Skip to main content
ARS Home » Plains Area » Brookings, South Dakota » Integrated Cropping Systems Research » NCARL Links » Research on the Coccinellidae—lady(bird) beetles

Research on the Coccinellidae—lady(bird) beetles
headline bar
1 - Research on the Coccinellidae—lady(bird) beetles
2 - Lady Beetles of Hawai‘i

Welcome to Research on the Coccinellidae!


The Coccinellidae, or lady(bird) beetles, are mainly considered beneficial, with about 90% of the species feeding on primarily aphids, scale insects, whiteflies, mealy bugs, and mites (Giorgi et al. 2009). Thus, they are important biological control agents of such arthropod pests (Obrycki and Kring 1998). Other species of lady beetles feed on fungi or plants. Some of the species that feed on plants are considered pests.

There are approximately 6,000 species of Coccinellidae worldwide (Vandenberg 2002), and about 500 species in North America north of Mexico (Gordon 1985, Vandenberg 2002).

Regional lists of lady beetles:

Coccinellids in Decline

Some species of coccinellids seem to be less abundant than they were previously in North America, including Coccinella novemnotata (ninespotted lady beetle), Coccinella transversoguttata richardsoni (transverse lady beetle), and Adalia bipunctata (twospotted lady beetle). If you find one of these 3 species in South Dakota or neighboring states, please let me know (WANTED POSTER - PDF*). Populations of Hippodamia convergens (convergent lady beetle) have also declined in the northeastern United States. Sometimes, these species in decline are referred to as "Lost Lady Beetles" or "Lost Ladybugs."  The Lost Ladybug Project* was developed to search for declining species, and it relies heavily on citizen scientists to spot lady beetles throughout North America. Funding for the LLP has come from the National Science Foundation.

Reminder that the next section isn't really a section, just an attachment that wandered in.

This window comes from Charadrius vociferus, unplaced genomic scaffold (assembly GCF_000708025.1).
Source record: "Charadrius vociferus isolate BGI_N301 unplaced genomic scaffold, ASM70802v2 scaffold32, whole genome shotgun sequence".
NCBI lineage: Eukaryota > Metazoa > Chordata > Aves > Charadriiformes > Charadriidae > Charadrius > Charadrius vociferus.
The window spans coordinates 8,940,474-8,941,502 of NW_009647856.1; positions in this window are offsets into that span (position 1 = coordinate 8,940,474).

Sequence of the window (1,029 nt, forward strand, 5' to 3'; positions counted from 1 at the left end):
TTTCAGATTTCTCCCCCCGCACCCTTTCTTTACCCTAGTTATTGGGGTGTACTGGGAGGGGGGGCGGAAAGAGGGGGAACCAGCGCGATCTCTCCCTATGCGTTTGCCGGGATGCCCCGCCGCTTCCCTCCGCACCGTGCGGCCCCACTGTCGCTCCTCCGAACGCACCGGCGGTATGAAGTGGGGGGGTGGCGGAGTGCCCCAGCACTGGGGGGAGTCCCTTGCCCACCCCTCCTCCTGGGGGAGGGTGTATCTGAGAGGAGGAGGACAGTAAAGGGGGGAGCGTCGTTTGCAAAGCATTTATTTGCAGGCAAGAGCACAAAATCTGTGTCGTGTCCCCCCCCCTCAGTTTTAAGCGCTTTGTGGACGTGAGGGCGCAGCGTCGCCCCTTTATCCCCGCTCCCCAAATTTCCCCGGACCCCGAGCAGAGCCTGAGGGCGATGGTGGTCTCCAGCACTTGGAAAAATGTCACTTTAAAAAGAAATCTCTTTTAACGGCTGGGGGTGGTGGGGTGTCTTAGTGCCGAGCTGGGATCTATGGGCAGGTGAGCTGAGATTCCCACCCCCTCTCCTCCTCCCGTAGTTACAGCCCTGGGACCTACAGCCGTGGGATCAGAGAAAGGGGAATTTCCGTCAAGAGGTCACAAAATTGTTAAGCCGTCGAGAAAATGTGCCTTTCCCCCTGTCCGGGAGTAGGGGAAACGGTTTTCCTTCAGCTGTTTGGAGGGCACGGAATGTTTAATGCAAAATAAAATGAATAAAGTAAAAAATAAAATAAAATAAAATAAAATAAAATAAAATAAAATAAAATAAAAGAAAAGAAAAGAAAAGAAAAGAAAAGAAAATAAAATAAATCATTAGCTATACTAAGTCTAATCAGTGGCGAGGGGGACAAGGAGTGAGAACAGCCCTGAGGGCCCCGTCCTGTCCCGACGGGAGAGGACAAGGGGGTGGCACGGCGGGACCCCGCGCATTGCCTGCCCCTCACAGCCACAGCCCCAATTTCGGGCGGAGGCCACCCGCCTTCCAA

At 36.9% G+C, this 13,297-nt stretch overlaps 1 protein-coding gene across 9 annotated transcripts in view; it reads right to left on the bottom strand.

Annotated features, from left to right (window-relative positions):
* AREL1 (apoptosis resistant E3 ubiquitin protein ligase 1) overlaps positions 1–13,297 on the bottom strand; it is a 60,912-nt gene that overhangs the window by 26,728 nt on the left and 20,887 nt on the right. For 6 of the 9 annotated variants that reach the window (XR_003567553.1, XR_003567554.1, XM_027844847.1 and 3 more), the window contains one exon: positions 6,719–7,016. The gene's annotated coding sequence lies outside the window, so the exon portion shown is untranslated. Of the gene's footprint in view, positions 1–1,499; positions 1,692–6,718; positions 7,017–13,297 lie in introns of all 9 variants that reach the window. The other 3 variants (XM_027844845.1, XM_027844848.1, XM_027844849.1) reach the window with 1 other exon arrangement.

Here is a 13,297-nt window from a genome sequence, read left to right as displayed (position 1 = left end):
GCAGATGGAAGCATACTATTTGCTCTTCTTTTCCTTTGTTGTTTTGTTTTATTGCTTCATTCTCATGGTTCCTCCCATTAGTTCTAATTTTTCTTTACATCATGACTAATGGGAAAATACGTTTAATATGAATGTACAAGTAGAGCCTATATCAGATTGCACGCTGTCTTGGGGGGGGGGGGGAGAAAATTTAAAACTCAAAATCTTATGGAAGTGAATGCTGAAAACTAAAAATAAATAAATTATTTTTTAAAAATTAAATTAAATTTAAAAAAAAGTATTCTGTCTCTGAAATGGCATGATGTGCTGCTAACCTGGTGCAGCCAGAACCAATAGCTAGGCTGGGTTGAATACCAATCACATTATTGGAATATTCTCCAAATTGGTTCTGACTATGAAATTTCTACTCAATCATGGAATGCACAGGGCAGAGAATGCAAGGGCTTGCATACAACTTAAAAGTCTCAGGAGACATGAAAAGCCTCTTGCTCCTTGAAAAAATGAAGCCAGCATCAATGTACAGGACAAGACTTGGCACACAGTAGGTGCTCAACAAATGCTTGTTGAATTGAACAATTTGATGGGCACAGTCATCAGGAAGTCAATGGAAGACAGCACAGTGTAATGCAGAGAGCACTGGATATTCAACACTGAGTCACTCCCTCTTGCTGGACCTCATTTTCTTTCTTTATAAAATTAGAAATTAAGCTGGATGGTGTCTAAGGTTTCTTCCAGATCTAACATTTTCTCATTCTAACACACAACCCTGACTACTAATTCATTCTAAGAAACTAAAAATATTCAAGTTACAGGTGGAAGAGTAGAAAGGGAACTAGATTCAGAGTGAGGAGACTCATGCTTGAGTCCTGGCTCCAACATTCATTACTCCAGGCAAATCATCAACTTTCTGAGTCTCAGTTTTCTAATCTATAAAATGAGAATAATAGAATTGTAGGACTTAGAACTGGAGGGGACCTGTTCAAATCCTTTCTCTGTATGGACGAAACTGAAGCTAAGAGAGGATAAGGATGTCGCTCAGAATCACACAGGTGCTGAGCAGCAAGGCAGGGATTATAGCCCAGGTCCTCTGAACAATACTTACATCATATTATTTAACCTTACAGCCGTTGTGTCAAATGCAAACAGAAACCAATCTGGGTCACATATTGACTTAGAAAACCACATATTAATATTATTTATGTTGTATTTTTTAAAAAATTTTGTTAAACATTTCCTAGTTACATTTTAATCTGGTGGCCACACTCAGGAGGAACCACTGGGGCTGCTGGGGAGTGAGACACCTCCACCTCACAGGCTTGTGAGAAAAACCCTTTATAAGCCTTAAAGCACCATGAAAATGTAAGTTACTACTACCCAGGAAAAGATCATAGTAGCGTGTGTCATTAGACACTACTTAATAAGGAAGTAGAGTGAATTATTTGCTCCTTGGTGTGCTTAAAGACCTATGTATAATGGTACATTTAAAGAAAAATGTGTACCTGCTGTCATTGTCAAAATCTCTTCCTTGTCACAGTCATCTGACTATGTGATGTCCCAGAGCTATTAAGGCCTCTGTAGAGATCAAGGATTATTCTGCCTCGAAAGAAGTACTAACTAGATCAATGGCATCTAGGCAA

Recently, we published a Frontiers in Conservation Science article with results from 14 years (2007-2020) of sampling lady beetles by sweepnet and timed searches in five field crops and restored prairie in eastern South Dakota  (*). In all, 17,099 predatory lady beetles comprising 10 species were sampled.  Annual abundance of lady beetles varied considerably within habitats, but declining trends were evident from significant negative regressions in annual abundance for adult and immature lady beetles in corn and adults in soybean. As a group, native adult lady beetles showed a significant declining trend in corn but not in other habitats, whereas trends for non-native lady beetles were non-significant in all habitats. Sample rates of lady beetles in alfalfa, spring grains, and corn in this study were 71%, 25% and 6%, respectively, compared that of a previous study from the region, further indicating substantial decreases in lady beetle abundance.

Visit this PDF link for a list of my publications regarding the Coccinellidae over the last ≈15 years.

 The user-friendly address for this website is:  /npa/coccinellidae

This site designed and maintained by Louis Hesler, North Central Agricultural Research Laboratory, USDA-ARS, 2923 Medary Avenue, Brookings, SD, USA, 57006. Phone +1 605-693-5228; E-mail:

* Denotes external link

[1] 2 Next >>